Iran Nuclear Talks in Vienna Go Right Down to the Wire

Western diplomats sound less optimistic than their Iranian counterparts; Obama will have a tough time getting a deal through if it is not finalized in the next 24 hours.

Anshel Pfeffer
Anshel Pfeffer
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John Kerry and U.S. negotiator Wendy Sherman with foreign ministers of Germany, France, China, Britain, Russia and the European Union at a hotel in Vienna, July 7, 2015.
John Kerry and U.S. negotiator Wendy Sherman with foreign ministers of Germany, France, China, Britain, Russia and the European Union at a hotel in Vienna, July 7, 2015.Credit: AFP
Anshel Pfeffer
Anshel Pfeffer

VIENNA – Talks between Iran and the world powers on a nuclear agreement are expected to continue into the weekend, with both the original deadline for completion and a revised one already having been missed.

The next 24 hours are critical for the Americans. If agreement is not reached by tonight, the deadline will pass for the Senate to begin reviewing the deal. Any deal brought to the Senate after tonight will face a review period of 60 days, double the previous period, and the Obama administration will face a tough battle getting it approved.

While members of the Iranian delegation have told journalists and Iranian television that a deal is at hand, with the main agreement and four of the five technical addenda already clinched, the tone of Western diplomats has been far more pessimistic.

French Foreign Minister Laurent Fabius said on Tuesday that three key areas of dispute remain: The procedure for immediately re-imposing sanctions if the Iranians break the agreement, scrutiny of military aspects of the Iranian nuclear program, which is to be carried out by the International Atomic Energy Agency, and defining areas of research that the Iranians would have to suspect for at least a decade.

Another issue that has still not been finalized is the Iranian demand that the arms embargo on Tehran be lifted at the same time as civilian and commercial sanctions. Russia, which is planning significant arms deals with Iran, supports this demand, but the Western powers are dead set against it.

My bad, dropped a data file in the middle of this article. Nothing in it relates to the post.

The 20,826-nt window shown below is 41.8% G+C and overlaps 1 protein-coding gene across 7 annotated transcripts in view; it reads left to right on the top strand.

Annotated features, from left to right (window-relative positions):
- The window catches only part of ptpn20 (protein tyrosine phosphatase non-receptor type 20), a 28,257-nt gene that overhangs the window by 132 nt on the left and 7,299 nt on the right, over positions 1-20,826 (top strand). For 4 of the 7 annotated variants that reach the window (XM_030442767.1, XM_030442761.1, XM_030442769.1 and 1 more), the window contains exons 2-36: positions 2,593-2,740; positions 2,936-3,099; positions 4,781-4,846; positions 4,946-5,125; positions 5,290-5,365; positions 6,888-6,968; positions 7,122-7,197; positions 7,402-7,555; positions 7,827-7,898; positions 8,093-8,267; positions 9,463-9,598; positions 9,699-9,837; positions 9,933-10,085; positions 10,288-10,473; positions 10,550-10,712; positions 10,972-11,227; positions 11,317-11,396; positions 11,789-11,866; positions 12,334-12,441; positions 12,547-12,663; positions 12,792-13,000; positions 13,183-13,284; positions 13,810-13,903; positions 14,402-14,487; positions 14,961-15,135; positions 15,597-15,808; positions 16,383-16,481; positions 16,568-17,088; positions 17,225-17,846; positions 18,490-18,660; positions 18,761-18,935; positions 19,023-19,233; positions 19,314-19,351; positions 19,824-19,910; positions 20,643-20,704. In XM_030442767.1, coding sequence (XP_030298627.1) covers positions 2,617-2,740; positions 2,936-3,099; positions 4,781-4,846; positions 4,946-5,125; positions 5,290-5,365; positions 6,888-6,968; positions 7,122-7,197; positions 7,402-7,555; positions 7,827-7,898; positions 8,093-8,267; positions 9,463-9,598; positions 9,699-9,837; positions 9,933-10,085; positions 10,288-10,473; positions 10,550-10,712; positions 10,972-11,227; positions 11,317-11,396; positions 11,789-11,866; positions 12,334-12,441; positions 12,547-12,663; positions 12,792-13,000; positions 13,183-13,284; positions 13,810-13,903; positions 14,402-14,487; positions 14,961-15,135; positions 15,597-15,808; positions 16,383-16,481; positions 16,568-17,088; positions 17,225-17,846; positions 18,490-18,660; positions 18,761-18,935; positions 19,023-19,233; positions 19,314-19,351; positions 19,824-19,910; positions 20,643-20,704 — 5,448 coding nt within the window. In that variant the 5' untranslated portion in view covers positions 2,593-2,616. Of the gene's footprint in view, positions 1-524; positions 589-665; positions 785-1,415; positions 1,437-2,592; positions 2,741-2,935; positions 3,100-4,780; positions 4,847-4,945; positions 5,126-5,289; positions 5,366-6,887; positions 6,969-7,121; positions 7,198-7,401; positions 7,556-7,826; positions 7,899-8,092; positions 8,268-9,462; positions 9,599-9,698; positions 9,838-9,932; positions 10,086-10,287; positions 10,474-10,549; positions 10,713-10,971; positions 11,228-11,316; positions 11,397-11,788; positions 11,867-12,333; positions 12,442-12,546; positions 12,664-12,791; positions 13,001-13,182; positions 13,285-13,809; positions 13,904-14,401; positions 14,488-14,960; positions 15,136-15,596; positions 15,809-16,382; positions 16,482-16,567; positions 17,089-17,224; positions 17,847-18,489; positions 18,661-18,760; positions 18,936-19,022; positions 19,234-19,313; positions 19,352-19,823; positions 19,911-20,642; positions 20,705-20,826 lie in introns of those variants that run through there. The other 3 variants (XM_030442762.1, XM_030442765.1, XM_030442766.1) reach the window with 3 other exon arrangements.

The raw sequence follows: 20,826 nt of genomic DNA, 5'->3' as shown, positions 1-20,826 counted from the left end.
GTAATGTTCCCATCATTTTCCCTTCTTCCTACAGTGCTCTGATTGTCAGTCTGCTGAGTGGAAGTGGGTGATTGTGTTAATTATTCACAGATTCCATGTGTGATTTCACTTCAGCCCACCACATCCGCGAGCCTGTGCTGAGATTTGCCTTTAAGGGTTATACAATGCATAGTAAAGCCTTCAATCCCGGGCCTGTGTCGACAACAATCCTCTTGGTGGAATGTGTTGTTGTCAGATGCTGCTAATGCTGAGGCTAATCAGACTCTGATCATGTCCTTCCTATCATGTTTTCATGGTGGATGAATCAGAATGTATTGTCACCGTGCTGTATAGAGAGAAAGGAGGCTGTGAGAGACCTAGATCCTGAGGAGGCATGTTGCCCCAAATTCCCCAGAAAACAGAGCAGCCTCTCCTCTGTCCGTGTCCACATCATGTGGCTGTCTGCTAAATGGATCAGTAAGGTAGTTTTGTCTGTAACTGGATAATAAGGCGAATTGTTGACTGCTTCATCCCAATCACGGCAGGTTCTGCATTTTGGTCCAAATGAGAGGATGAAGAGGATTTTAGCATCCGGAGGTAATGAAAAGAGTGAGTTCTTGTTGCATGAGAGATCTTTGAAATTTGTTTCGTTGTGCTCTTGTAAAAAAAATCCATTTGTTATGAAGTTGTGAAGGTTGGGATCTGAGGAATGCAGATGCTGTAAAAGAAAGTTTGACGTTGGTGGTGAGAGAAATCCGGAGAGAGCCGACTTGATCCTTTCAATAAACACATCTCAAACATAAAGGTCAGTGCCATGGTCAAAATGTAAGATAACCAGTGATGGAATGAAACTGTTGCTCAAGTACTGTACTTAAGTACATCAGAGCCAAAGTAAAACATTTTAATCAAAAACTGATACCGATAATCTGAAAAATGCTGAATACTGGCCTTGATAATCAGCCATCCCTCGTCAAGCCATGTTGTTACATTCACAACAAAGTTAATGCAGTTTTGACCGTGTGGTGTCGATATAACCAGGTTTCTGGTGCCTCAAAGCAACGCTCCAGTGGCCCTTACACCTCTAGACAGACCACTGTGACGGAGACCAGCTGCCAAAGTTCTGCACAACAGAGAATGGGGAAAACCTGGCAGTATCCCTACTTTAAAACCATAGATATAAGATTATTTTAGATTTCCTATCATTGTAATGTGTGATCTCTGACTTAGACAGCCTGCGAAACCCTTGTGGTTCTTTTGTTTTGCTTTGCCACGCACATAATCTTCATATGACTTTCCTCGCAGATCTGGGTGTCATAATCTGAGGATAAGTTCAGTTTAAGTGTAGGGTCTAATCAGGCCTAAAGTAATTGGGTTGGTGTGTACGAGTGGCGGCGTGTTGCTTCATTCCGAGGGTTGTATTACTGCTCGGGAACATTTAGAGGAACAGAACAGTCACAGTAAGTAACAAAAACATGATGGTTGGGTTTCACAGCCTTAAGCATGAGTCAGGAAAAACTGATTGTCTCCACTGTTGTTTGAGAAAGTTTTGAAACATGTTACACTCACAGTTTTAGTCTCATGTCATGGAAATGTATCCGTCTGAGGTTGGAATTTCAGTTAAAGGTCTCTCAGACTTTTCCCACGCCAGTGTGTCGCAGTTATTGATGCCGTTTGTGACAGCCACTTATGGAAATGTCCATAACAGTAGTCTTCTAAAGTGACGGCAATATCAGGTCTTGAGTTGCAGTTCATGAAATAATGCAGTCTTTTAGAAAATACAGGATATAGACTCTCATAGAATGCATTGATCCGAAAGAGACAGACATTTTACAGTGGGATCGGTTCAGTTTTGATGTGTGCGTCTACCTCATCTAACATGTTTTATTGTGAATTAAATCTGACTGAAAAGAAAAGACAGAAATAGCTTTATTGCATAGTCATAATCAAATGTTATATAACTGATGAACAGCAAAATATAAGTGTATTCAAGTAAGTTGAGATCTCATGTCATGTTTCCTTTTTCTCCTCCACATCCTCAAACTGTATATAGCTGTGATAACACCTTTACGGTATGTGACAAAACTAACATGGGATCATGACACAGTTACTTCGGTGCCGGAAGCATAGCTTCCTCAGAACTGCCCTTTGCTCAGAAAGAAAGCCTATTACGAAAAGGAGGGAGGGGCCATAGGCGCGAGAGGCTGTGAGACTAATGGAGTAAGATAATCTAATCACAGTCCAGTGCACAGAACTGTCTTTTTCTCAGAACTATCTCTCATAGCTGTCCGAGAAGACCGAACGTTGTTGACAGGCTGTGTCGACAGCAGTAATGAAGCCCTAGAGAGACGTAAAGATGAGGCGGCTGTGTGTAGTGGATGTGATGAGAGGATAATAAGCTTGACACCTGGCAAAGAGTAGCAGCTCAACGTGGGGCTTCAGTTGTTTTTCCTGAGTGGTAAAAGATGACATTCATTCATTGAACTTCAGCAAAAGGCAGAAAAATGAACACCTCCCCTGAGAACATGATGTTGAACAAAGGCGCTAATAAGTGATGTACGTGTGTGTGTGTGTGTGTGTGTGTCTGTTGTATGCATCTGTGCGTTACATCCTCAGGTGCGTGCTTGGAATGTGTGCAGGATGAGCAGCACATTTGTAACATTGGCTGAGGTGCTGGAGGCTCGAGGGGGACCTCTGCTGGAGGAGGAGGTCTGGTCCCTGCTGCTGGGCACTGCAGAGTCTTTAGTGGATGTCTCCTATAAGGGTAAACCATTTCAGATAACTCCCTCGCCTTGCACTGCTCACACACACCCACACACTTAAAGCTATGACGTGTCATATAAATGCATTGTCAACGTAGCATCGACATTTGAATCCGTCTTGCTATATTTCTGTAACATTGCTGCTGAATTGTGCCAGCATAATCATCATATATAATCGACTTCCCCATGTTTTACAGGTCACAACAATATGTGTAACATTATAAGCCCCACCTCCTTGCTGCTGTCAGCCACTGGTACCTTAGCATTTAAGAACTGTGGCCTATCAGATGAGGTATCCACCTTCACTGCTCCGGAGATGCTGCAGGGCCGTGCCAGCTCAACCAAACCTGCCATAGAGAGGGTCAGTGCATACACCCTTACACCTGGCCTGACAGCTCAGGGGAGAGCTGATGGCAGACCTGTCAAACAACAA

Angry words were reportedly exchanged yesterday at a meeting between the Iranians and all of the foreign ministers, with even U.S. Secretary of State John Kerry and Iranian Foreign Minister Mohammad Zarif talking in strident tones.

At one point, European Union foreign policy chief Federica Mogherini told Zarif that if the Iranians had no interest in reaching an agreement, it would be best to end the talks immediately. “Never threaten the Iranians,” Zarif responded, with Russian Foreign Minister Sergei Lavrov adding. “Nor the Russians.”

The exchanges were reportedly leaked by the Iranians to prove to their home audience that they were negotiating toughly for the best possible deal. Zarif subsequently released a statement that the Iranian delegation respects Mogherini and that she has always had a “very positive and constructive role” in the negotiations.

No official meetings at the foreign minister level have been held in the past two days.though unofficial contacts have taken place. Among the seven foreign ministers who took part in the last meeting on Monday, five left on Tuesday with only Kerry and Zarif remaining in Vienna.

Some of the ministers were due to return last night, though the foreign ministers of Russia and China are taking part in a summit in Russia and will only return to Vienna over the weekend, if at all.

One Western diplomat said that experts from all the delegations were holding intense meetings in an attempt to reach an agreement. “We hope within a few days to reach an agreement,” he said, adding that “despite the difficulties, the various delegations are being very careful not to use the word ‘crisis’ to describe the current situation the negotiations.”

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